For long, geopolitics seemed to have started playing an important role in deciding the destiny of global financial markets. 2015 has seen contrasting developments, where nearly every market affected the other, irrespective of how much contribution one made to the other’s GDP. The reason could be that globally financial markets remain highly interconnected and if not through investments then through trade, the influence remained inevitable. This article highlights four important economies that could make a difference to global financial markets.
Greece Economy in 5 Graphs
Greece has been struggling hard to meet the requirements needed to be a member in the Eurozone. Moreover, following the 2008 financial crisis in the US, Greece’s economy got smaller by 25% since 2009. Germany, France, Italy and Spain are the most important economies accounting for most of the Union’s GDP.
Greece Exit…. end of a nightmare or beginning of one?
June 30th 2015 could be an important turning point for Greece: an exit or a repayment of the debt as it reaches its debt repayment deadline. A crisis in Greece will affect markets all across the globe. In fact, they are already reflected in the stock exchanges across the world. The country is heading for a default and market reactions are the first sign that nothing is going good with Greece. Clearly, market perceptions are that Greece will be unable to meet 1.6 billion euro of loan repayment to the International Monetary Fund. The widespread panic happened last week due to the failing talks between Greece and its creditors.
The Warning Signs Of Greek Economy
BRICS NEW DEVELOPMENT BANK – Does it have what it takes?
The whole purpose of BRICS New Development Bank is to be self sufficient and rely less on western economies. The world’s reserves has shrunk from 90% (2004) of dollar denominated securities to 60% in 2014. But, the growing tension individually in the member countries could easily defeat the purpose for which it was originally formed. Some debate that this small initiative (formation of BRICS) could be a big challenge for the advanced economies.
Eurozone Crisis Explained
The Eurozone comprises of Austria, Belgium, Cyprus, Estonia, Finland, France, Germany, Greece, Ireland, Italy, Latvia, Luxembourg, Malta, the Netherlands, Portugal, Slovakia, Slovenia, and Spain. Established in 1999, these countries have adopted a common currency called the ‘Euro’. ‘Euro’ itself was introduced as a single currency no later than 2002. By sharing a common currency, the countries follow common economic and fiscal policies. Monetary policy decisions are taken by the independent European Central Bank , also known as the ECB. Entry to join the eurozone is controlled by the so-called Eurogroup.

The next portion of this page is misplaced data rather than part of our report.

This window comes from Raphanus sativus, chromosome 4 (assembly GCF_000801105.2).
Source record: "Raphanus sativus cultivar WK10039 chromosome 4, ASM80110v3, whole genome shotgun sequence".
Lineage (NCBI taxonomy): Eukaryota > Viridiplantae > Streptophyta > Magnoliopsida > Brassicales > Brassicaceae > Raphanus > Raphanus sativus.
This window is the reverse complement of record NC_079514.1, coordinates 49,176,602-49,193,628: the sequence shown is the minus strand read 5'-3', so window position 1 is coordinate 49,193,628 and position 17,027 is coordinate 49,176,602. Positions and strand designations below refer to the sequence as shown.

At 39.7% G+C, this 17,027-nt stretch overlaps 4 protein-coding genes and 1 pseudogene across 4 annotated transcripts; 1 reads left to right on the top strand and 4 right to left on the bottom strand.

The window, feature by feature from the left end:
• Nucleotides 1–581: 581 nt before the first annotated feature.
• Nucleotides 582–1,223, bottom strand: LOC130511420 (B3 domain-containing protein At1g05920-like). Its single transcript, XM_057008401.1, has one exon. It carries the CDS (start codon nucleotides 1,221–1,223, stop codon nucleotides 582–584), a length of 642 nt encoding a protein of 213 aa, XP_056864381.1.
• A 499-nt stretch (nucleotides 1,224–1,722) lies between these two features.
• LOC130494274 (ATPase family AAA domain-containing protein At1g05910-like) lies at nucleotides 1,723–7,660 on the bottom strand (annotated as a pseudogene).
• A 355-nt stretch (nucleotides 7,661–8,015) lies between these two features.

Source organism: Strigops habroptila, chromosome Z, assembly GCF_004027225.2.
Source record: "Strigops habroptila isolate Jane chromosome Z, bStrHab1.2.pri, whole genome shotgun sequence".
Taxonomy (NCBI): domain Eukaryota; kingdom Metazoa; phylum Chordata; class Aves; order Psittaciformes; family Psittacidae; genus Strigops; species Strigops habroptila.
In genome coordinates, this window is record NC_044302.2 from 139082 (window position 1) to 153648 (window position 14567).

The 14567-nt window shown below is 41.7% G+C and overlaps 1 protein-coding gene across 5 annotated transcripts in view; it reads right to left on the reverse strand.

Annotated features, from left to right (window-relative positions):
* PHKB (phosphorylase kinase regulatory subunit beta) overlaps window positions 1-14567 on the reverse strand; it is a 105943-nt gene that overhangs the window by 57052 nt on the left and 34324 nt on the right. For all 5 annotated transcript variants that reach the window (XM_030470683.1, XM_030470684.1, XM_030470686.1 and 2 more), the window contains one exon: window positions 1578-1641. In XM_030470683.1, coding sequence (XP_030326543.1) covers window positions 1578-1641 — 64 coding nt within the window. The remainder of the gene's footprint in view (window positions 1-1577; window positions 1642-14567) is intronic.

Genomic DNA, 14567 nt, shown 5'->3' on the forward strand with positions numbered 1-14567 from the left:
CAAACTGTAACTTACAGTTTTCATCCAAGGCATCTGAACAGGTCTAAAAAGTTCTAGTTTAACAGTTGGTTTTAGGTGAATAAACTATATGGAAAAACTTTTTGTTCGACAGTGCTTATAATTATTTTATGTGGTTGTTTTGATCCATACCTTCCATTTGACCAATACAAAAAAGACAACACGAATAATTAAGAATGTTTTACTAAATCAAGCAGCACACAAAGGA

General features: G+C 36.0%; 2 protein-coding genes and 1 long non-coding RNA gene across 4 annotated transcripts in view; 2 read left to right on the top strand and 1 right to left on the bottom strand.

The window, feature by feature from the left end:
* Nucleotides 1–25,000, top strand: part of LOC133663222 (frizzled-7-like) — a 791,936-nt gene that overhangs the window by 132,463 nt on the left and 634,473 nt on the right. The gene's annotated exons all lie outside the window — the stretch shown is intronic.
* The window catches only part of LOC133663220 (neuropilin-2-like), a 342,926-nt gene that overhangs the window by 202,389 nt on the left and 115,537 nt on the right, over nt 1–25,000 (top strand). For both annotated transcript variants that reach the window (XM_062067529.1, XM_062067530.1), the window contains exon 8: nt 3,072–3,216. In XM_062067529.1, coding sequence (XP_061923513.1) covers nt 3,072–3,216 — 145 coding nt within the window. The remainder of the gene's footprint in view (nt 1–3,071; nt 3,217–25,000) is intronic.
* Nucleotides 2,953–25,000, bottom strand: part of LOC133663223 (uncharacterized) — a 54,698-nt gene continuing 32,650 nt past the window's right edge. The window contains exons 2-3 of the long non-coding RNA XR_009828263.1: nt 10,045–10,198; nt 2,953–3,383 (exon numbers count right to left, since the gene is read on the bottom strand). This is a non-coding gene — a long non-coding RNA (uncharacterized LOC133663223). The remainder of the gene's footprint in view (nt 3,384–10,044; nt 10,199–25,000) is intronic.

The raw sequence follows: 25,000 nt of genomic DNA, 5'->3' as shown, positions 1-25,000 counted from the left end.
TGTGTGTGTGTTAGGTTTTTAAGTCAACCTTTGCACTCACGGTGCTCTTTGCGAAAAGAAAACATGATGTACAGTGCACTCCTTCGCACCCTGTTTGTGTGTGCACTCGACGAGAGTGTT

5 Startling Developments in Greece
Greece’s bailout extension expires in May this year and its inclination towards the members of BRICS seems inevitable. For long, Greece’s economy has been bringing troubling news to the Eurozone. The EU members have time and again tried their best to keep Greece in the common currency zone but bailouts and downgrading has got the worse out of Greece. However, the debt crisis in Greece seems to only deepen and has taken a different turn with some new developments in the Greece’s strategy – mostly captured in the statements of Greek Defense minister, Panos Kammenos.
Greece Exit (GREXIT) – A Boon Or A Bane?
By the end of 2014, Greece owed “troika”(European Central Bank, the International Monetary Fund and the European Commission) €253.3bn. In 2014, many talks were doing the rounds of a possible exit of Greece from the Eurozone. With snap elections in January 2015, Greece is again put on a spot. There is a lot of speculation as to how things could change for Greece in case radical left-wing party Syriza wins. Sunday Elections for Greece could either make or break the future of Greece depending how the elected government handles rising tensions between the troubled nation and its creditors, Eurozone government and IMF.
The Eurozone’s Austerity Obsession
A small focus on what Austerity is about and how Portugal is facing hard times after Greece and Ireland. Different economists have different analysis to make but traditional theories remain intact and this world meltdown seem to be questioning some theoretical approaches towards a more practical world.